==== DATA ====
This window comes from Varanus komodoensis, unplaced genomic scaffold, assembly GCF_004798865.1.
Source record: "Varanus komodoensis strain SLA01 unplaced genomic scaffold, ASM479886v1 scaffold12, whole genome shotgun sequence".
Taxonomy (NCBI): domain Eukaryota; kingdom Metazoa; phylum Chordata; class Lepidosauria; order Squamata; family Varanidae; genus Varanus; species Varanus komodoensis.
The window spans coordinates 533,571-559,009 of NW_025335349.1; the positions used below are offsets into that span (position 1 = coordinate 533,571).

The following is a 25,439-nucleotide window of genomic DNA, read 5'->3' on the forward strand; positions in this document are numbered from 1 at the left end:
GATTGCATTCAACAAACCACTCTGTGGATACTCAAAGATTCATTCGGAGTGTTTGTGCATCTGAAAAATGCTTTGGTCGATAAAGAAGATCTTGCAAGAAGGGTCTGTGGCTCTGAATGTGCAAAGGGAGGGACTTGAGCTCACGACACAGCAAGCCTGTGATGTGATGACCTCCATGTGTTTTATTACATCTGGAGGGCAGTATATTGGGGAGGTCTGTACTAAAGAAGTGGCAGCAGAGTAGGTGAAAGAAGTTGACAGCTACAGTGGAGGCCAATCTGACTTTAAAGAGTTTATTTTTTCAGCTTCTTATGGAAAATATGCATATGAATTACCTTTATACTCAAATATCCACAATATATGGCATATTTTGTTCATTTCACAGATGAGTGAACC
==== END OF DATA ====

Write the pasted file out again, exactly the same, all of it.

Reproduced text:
This window comes from Varanus komodoensis, unplaced genomic scaffold, assembly GCF_004798865.1.
Source record: "Varanus komodoensis strain SLA01 unplaced genomic scaffold, ASM479886v1 scaffold12, whole genome shotgun sequence".
Taxonomy (NCBI): domain Eukaryota; kingdom Metazoa; phylum Chordata; class Lepidosauria; order Squamata; family Varanidae; genus Varanus; species Varanus komodoensis.
The window spans coordinates 533,571-559,009 of NW_025335349.1; the positions used below are offsets into that span (position 1 = coordinate 533,571).

The following is a 25,439-nucleotide window of genomic DNA, read 5'->3' on the forward strand; positions in this document are numbered from 1 at the left end:
GATTGCATTCAACAAACCACTCTGTGGATACTCAAAGATTCATTCGGAGTGTTTGTGCATCTGAAAAATGCTTTGGTCGATAAAGAAGATCTTGCAAGAAGGGTCTGTGGCTCTGAATGTGCAAAGGGAGGGACTTGAGCTCACGACACAGCAAGCCTGTGATGTGATGACCTCCATGTGTTTTATTACATCTGGAGGGCAGTATATTGGGGAGGTCTGTACTAAAGAAGTGGCAGCAGAGTAGGTGAAAGAAGTTGACAGCTACAGTGGAGGCCAATCTGACTTTAAAGAGTTTATTTTTTCAGCTTCTTATGGAAAATATGCATATGAATTACCTTTATACTCAAATATCCACAATATATGGCATATTTTGTTCATTTCACAGATGAGTGAACC